That target is set up with two goals, the first in 2030 and the second in 2040. We acknowledge that this is an evolving field and the 2030 target will be less than 1⁄2 the final 2040 value. The 2030 goals are 200,000 ha restored and 1 million hectares protected.
We include seaweeds both in the Order Laminariales and Fucales in this work. While taxonomically different, they provide very similar functions in the environment.
The challenge is open and inclusive. We invite all people and organizations to join us in this work. These groups include but are not limited to federal governments, aboriginal governments, businesses, research institutions, philanthropists, local government, not-for-profits, community groups, international organizations, artists, educators.
Kelp forests are connected to many parts of our society. Similarly, there are many ways people and organizations can support kelp forests. Depending on your capacity, you and your organization may participate by
One of our greatest strengths is the brilliant network of people and organizations involved in kelp forest conservation and restoration around the world. We encourage collaboration between these members and can facilitate working groups to address the pressing problems facing the field.
The target was officially launched in Hobart on February 19th 2023 at a world first kelp conservation summit.
The overall target relates to the area of kelp forest protected or restored. While area is a useful proxy of progress, it fails to capture the diversity of benefits that come from healthy kelp forests. It also fails to capture the diversity of the different pledges that can contribute to healthy kelp forests. Therefore, we are tracking the benefits of kelp forests, such as the number of jobs created, fisheries biomass produced, or carbon cycled. We can also track the different types of support that are being provided, such as funding pledged, number of organizations involved in restoration, or art projects.
There are many useful metrics that are associated with a kelp forest, e.g., fisheries biomass restored, jobs created, collaborations, capacity developed. These are all meaningful values, but their relative importance may vary from region to region. For instance, one area may prioritize training people in restoration while another may value the fisheries biomass provided by a kelp forest. Therefore, we are not setting a global target based on these other metrics. We do encourage local groups and collectives to set these types of targets based on their local conditions. We will support and promote these sub targets wherever needed.
It is important that we have a single unified target to work towards. But we recognize that different geographies have differing goals, natural kelp cover, and investment capabilities. Therefore, we suggest working with participants to create regional sub goals for their local conditions. These sub goals would connect directly to the overall goal but allow for the celebration and recognition of local efforts.
The challenge is being tracked on the Kelp Forest Alliance platform. This platform already maintains an active database of restoration projects, is free to join, and is dedicated to building a global movement to restore our world’s kelp forests. We have also created a rich community of practice which involves hundreds of people from over 20 countries and have sector of society.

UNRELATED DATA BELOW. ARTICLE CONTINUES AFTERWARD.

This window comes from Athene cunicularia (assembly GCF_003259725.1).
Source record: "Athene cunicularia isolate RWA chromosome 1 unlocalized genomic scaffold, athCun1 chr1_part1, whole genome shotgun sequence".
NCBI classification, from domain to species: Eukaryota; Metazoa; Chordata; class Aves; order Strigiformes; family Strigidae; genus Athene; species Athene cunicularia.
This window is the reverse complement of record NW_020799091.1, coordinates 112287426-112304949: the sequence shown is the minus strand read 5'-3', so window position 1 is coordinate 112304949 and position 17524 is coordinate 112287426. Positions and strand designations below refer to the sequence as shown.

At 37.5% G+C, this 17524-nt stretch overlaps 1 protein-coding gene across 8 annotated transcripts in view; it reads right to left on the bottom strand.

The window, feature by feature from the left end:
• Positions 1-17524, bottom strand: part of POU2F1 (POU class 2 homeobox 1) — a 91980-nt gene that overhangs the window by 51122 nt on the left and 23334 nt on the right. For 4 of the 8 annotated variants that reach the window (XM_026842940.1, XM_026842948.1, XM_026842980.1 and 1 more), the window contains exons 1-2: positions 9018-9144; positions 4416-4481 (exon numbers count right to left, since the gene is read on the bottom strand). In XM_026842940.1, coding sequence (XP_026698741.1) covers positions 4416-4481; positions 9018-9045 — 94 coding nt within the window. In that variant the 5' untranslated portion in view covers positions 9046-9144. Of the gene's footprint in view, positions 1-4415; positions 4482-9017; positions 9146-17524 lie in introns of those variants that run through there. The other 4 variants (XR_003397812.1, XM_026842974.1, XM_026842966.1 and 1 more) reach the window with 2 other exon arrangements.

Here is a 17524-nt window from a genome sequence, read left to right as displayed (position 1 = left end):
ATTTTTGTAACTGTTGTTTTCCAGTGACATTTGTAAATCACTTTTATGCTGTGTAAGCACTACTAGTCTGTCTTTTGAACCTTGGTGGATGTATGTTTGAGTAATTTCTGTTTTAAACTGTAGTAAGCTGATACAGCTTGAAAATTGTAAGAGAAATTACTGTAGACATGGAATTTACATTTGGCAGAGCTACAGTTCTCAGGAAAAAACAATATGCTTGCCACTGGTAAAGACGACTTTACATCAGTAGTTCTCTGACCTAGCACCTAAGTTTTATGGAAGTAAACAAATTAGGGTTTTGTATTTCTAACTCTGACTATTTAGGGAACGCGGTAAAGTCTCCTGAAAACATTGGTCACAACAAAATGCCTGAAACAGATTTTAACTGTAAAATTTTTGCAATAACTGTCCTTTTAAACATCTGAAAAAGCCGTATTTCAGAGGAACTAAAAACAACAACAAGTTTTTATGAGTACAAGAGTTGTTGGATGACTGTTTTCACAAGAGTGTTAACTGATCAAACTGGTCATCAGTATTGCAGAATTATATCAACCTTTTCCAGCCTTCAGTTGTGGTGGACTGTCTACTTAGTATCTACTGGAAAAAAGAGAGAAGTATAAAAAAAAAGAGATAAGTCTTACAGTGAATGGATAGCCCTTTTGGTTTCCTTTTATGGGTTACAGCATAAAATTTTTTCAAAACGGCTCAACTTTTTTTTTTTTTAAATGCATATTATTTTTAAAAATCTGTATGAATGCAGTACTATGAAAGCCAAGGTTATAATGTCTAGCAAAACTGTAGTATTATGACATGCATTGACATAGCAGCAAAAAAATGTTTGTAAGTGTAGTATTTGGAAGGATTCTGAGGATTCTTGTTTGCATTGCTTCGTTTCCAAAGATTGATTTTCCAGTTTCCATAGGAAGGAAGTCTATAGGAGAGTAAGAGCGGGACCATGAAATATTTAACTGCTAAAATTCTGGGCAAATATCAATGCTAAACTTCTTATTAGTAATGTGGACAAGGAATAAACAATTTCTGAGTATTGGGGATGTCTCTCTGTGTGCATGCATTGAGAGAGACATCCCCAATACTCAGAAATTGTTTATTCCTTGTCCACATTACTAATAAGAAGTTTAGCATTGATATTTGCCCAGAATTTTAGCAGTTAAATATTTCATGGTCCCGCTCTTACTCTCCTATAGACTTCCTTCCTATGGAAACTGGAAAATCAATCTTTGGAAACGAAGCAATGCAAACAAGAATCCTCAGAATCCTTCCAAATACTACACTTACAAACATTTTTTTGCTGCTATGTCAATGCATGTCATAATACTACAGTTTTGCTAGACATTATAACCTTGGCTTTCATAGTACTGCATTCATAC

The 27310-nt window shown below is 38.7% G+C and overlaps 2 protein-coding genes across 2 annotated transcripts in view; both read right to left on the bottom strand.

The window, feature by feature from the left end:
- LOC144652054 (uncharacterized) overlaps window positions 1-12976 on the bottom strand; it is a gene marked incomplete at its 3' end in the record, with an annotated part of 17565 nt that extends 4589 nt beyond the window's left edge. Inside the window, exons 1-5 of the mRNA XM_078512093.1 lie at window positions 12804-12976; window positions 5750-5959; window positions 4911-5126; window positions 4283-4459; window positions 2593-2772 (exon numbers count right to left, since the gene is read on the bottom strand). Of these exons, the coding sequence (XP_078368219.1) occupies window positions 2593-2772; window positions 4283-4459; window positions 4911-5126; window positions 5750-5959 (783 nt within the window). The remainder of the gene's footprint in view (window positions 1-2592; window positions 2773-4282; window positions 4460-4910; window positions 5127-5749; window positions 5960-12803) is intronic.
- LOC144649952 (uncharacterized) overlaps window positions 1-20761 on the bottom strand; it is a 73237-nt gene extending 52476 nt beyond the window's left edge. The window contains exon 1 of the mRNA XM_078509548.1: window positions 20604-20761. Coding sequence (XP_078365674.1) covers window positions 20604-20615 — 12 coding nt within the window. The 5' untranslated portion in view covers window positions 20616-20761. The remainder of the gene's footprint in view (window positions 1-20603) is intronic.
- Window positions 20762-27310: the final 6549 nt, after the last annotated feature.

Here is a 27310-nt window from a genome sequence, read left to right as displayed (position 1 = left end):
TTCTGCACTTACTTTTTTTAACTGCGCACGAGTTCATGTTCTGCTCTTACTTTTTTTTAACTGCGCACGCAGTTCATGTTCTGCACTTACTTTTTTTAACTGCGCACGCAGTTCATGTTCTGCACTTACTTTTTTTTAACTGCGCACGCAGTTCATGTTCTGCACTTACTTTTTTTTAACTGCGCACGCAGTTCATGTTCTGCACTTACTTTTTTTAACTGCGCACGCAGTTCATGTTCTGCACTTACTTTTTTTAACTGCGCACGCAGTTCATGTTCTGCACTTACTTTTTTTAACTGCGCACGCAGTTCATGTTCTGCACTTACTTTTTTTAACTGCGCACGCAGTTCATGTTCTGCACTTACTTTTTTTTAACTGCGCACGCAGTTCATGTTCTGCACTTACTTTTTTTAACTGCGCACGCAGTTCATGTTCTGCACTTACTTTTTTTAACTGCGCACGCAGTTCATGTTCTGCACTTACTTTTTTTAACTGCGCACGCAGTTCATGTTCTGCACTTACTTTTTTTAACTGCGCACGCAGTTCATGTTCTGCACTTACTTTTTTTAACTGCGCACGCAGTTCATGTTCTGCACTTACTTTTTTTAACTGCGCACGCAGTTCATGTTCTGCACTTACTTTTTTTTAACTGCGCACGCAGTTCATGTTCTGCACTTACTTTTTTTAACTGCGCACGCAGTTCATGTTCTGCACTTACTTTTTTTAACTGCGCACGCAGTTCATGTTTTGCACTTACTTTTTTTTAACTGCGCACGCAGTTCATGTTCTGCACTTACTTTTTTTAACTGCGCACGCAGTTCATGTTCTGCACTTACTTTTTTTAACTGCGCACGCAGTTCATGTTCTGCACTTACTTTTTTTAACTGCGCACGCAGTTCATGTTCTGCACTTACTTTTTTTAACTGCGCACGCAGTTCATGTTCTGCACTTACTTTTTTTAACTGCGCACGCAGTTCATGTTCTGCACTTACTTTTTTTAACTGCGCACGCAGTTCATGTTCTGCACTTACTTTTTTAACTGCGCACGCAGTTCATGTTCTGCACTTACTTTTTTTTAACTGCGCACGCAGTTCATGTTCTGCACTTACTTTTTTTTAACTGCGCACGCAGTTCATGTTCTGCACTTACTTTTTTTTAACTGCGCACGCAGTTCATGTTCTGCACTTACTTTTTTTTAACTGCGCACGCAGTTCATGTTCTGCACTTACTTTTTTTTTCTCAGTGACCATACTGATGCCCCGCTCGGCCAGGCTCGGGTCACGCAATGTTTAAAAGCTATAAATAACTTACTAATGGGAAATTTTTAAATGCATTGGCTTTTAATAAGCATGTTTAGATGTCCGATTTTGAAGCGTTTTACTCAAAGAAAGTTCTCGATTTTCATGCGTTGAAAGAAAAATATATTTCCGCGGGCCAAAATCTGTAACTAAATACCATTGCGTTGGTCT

We are working with the International Union for the Conservation of Nature’s kelp forest restoration typology. This work is based on an accepted framework for terrestrial ecosystems but has been tailored for kelp forest conservation and restoration. Broadly, the categories are:
If you have further questions, about the qualified activities, please contact us.
Kelp forests are disappearing as we speak. The goal of this initiative is to encourage and facilitate positive actions and communities which can protect what is remaining and restore what has been lost. We believe that the cost of inaction while we compile more data is greater than the risk of encouraging action based on robust yet incomplete data.
Short answer, yes. While warming waters have caused and will continue to cause declines in kelp forests, the losses will be much worse without protection and restoration. We encourage all participants and pledgees to the challenge to consider how they can cut their own emissions and support emissions reductions in their own country. While we may not be able to halt climate change by restoring a kelp forest, we believe it is an important contribution. We further hope that the positive action we are putting forward helps shift the conversation to a more equitable and sustainable future, not just for kelp forests. All activities related to this challenge will have an option for online attendance to minimize travel and as many meetings as possible will be held remotely. Catering for any events will be carbon light. Any travel related to our work will be offset and we encourage participants to do the same. If you have suggestions about how we can decrease our carbon footprint, please do not hesitate to contact us.
We would love to work with governments to achieve these targets. In fact, it is not possible to make this happen without government support. However we do not think we have time to wait for an international collation of governments to form and create a target. The need to act is too pressing and there are no such targets proposed in the future. We also appreciate that this is a grassroots effort, carried out by the people and organizations working in and for kelp forests. We think this is one of our greatest strengths.